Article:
I’m not Dancing

Dolores was there the night the Hotel Fakir burned down. She was sitting with Roxanne by the Aquitania poster, toying with her glass and listening as the insistent rhythm of a D’Arienzo song made her want to dance. She touched the orchid in her hair; she knew she looked good in her satin chemise, slit skirt and scarlet Soy Porteno tango pumps. And there came Max, stepping a playful cruzada as he crossed the room. He caught Roxanne’s’s eye or perhaps she caught his, for he paused at their table, smiling and inclining his head toward the dance-floor. Roxanne stood and gave him her hand, and they stepped into the flow of dancers and were gone. Dolores sipped her Malbec and thought about Max’s exploration of Tango which had foundered on the twin shoals of writer’s block and a growing understanding that thought could no more capture the essence of Tango than spectral analysis of color would let you see scarlet. Tango is only discovered in the farther reaches of love.

Ignatio Quiroga was absently wiping the zinc surface of the bar. There was a faraway look in his eye, but he glanced now and again at the small collection of photographs next to his tropical flowers. Dolores walked over.
“Tell me a story, Ignatio”, she said, “I’m not dancing.”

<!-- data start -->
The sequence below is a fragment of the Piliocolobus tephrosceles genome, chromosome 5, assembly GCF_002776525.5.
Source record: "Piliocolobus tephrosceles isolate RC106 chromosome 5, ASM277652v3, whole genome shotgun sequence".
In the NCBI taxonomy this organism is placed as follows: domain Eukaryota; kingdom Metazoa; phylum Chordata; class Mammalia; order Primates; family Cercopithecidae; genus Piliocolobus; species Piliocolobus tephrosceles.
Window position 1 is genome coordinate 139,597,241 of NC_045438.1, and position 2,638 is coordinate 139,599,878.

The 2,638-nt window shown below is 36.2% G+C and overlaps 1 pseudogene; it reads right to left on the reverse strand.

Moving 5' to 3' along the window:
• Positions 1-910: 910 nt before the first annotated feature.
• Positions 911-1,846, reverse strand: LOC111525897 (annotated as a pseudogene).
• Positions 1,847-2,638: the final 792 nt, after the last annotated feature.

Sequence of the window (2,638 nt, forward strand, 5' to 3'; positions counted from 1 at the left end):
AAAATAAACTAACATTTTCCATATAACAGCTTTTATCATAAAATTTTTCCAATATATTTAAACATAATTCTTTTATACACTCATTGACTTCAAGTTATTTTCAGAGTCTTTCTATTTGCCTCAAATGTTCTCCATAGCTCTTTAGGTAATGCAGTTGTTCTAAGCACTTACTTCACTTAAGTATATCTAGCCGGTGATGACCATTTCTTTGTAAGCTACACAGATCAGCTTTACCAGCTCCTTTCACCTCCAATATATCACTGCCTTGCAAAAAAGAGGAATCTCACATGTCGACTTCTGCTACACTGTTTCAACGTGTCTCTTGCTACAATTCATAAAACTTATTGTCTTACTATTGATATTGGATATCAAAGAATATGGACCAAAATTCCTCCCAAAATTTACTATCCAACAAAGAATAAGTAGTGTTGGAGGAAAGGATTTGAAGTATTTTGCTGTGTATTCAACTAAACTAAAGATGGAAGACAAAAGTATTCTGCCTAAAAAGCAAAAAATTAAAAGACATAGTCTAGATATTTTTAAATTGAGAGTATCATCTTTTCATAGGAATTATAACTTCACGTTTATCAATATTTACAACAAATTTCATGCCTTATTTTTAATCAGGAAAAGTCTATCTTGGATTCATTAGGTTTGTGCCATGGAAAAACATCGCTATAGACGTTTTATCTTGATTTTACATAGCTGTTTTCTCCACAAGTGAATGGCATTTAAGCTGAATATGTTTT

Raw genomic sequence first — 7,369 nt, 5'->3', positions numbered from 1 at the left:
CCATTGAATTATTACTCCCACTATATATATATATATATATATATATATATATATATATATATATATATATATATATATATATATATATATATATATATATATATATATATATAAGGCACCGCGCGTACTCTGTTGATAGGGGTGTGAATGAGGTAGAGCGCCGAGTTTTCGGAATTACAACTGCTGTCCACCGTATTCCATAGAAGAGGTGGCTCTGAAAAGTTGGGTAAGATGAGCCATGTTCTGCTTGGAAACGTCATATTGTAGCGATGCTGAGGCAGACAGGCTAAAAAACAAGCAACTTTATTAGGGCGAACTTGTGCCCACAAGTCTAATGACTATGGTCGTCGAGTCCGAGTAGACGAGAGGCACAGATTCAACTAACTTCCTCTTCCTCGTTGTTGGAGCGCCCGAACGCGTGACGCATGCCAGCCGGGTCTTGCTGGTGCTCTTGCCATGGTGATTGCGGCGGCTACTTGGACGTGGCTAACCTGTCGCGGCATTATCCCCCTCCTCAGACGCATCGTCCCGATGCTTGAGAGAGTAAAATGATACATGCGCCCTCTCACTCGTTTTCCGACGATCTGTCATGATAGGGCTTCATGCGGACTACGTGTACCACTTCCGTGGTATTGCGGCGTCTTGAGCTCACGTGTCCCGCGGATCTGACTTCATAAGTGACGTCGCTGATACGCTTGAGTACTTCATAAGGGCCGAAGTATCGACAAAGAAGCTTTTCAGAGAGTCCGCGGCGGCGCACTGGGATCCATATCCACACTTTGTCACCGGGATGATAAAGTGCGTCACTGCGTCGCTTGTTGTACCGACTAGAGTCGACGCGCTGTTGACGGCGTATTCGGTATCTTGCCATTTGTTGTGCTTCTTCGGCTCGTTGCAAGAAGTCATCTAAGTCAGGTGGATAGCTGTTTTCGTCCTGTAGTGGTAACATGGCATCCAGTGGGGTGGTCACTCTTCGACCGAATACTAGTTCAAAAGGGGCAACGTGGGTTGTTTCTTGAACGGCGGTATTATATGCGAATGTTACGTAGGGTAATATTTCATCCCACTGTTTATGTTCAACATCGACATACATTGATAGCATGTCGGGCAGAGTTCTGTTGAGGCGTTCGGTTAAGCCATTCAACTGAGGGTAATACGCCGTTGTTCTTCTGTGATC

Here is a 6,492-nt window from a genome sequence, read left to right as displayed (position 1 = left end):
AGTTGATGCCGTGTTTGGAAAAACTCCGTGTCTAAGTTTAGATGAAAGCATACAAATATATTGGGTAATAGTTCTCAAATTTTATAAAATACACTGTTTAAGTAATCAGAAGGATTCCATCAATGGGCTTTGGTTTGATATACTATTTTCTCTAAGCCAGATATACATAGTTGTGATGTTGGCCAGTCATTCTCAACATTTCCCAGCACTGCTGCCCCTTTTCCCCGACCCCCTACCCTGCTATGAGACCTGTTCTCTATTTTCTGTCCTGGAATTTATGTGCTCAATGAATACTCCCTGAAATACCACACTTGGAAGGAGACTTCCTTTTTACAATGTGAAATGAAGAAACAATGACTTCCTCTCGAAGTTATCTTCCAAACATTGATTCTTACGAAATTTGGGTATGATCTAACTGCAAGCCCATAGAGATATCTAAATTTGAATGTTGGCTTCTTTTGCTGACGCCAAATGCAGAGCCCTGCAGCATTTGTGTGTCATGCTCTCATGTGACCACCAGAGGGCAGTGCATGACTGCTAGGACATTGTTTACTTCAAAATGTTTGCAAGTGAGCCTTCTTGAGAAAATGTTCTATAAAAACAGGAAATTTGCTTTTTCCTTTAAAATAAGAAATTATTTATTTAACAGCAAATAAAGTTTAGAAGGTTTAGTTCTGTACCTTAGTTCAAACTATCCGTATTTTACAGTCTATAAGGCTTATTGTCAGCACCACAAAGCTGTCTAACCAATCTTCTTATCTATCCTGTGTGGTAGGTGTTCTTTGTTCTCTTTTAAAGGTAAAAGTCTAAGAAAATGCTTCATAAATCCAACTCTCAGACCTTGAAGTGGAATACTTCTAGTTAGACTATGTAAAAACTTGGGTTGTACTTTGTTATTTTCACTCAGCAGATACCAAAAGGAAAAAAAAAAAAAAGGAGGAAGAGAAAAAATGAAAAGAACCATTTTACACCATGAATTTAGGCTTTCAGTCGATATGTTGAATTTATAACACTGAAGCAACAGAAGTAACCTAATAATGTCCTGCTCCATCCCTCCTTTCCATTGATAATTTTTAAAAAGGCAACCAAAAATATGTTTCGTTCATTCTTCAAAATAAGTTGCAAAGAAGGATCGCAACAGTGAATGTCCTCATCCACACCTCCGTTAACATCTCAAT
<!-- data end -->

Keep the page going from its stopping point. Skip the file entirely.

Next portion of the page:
Ignatio paused and adjusted a photo of a woman cradled in a tango embrace.
“A long time ago I commanded a garrison defending a remote archipelago against foreign aggression,” he said. “My adjutant was political, the bureaucracy’s eye on the battlefield. His wife Graciela was my mistress; we were madly in love. I see her in you, Dolores.” Ignatio took her hand in his. She smiled, but his tired lined face was impassive.
“Things didn’t end well. I escaped a firing squad with the help of a young officer named Ferreyra, who was shot in my place.” Tears welled in Dolores’s eyes.
“Graciela died in San Diego years ago,” Ignatio said, “a tanguera to the end. I have never forgotten. And nor have they.”

Dolores was used to Ignatio’s darker moods, and turned away to look for Max, unprepared for what came next. There was a loud crash and the etched glass transom over the front door splintered into a thousand shards. Something smoking and ominous lay spinning in the middle of the dance floor. Dolores glimpsed a bottle, a rag, a tiny lick of flame. With an almighty silent detonation, the floor was suddenly an incandescent lake of fire, and instantaneously, for one terrifying second, everything came to a standstill. And then panic set in as they all fled screaming out to the patio, slapping with bare hands the sheets of fire that engulfed them as they ran. Roxanne and Dolores huddled by the wrought iron railings under the fig trees and watched the Hotel Fakir, triumphantly ablaze in its final moments, defiant in the assault of drenching fire hoses, slowly collapse in monumental showers of sparks. Just then Dolores noticed that Ignatio was no longer there. A spectral figure was silhouetted against the fiery tableau, heading back into the flames.

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